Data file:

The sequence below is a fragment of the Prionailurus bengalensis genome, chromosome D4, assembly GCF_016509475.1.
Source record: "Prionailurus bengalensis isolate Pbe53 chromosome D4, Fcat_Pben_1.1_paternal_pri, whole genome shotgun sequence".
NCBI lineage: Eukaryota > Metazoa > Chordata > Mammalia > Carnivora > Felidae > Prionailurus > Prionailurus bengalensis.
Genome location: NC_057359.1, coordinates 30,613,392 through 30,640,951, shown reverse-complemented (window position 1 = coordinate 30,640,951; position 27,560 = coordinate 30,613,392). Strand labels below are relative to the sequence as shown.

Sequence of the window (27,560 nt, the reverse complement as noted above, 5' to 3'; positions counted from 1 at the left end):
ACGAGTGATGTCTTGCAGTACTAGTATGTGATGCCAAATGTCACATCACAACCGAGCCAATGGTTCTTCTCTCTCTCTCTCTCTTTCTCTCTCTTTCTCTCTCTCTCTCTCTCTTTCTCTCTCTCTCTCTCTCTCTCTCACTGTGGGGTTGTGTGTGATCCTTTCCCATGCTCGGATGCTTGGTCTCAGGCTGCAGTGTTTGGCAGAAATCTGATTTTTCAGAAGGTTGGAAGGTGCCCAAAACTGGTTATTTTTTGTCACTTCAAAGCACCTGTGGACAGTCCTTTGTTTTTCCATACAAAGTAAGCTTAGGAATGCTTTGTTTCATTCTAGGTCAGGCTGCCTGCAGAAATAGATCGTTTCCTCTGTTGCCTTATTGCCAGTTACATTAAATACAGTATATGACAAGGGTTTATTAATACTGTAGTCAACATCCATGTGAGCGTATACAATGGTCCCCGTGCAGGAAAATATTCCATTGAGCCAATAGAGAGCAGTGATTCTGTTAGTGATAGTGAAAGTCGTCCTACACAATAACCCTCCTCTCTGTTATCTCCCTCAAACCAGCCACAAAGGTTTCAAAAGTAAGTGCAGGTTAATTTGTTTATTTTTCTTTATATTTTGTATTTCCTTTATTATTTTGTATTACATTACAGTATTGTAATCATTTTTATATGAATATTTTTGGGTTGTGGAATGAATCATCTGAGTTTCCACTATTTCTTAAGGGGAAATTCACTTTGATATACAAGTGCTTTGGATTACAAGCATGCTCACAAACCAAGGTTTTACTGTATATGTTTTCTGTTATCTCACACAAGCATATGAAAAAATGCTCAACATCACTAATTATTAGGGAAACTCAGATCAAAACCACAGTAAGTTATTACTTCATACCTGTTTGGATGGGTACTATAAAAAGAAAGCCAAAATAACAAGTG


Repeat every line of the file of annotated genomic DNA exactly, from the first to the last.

The sequence below is a fragment of the Prionailurus bengalensis genome, chromosome D4, assembly GCF_016509475.1.
Source record: "Prionailurus bengalensis isolate Pbe53 chromosome D4, Fcat_Pben_1.1_paternal_pri, whole genome shotgun sequence".
NCBI lineage: Eukaryota > Metazoa > Chordata > Mammalia > Carnivora > Felidae > Prionailurus > Prionailurus bengalensis.
Genome location: NC_057359.1, coordinates 30,613,392 through 30,640,951, shown reverse-complemented (window position 1 = coordinate 30,640,951; position 27,560 = coordinate 30,613,392). Strand labels below are relative to the sequence as shown.

Sequence of the window (27,560 nt, the reverse complement as noted above, 5' to 3'; positions counted from 1 at the left end):
ACGAGTGATGTCTTGCAGTACTAGTATGTGATGCCAAATGTCACATCACAACCGAGCCAATGGTTCTTCTCTCTCTCTCTCTCTTTCTCTCTCTTTCTCTCTCTCTCTCTCTCTTTCTCTCTCTCTCTCTCTCTCTCTCACTGTGGGGTTGTGTGTGATCCTTTCCCATGCTCGGATGCTTGGTCTCAGGCTGCAGTGTTTGGCAGAAATCTGATTTTTCAGAAGGTTGGAAGGTGCCCAAAACTGGTTATTTTTTGTCACTTCAAAGCACCTGTGGACAGTCCTTTGTTTTTCCATACAAAGTAAGCTTAGGAATGCTTTGTTTCATTCTAGGTCAGGCTGCCTGCAGAAATAGATCGTTTCCTCTGTTGCCTTATTGCCAGTTACATTAAATACAGTATATGACAAGGGTTTATTAATACTGTAGTCAACATCCATGTGAGCGTATACAATGGTCCCCGTGCAGGAAAATATTCCATTGAGCCAATAGAGAGCAGTGATTCTGTTAGTGATAGTGAAAGTCGTCCTACACAATAACCCTCCTCTCTGTTATCTCCCTCAAACCAGCCACAAAGGTTTCAAAAGTAAGTGCAGGTTAATTTGTTTATTTTTCTTTATATTTTGTATTTCCTTTATTATTTTGTATTACATTACAGTATTGTAATCATTTTTATATGAATATTTTTGGGTTGTGGAATGAATCATCTGAGTTTCCACTATTTCTTAAGGGGAAATTCACTTTGATATACAAGTGCTTTGGATTACAAGCATGCTCACAAACCAAGGTTTTACTGTATATGTTTTCTGTTATCTCACACAAGCATATGAAAAAATGCTCAACATCACTAATTATTAGGGAAACTCAGATCAAAACCACAGTAAGTTATTACTTCATACCTGTTTGGATGGGTACTATAAAAAGAAAGCCAAAATAACAAGTG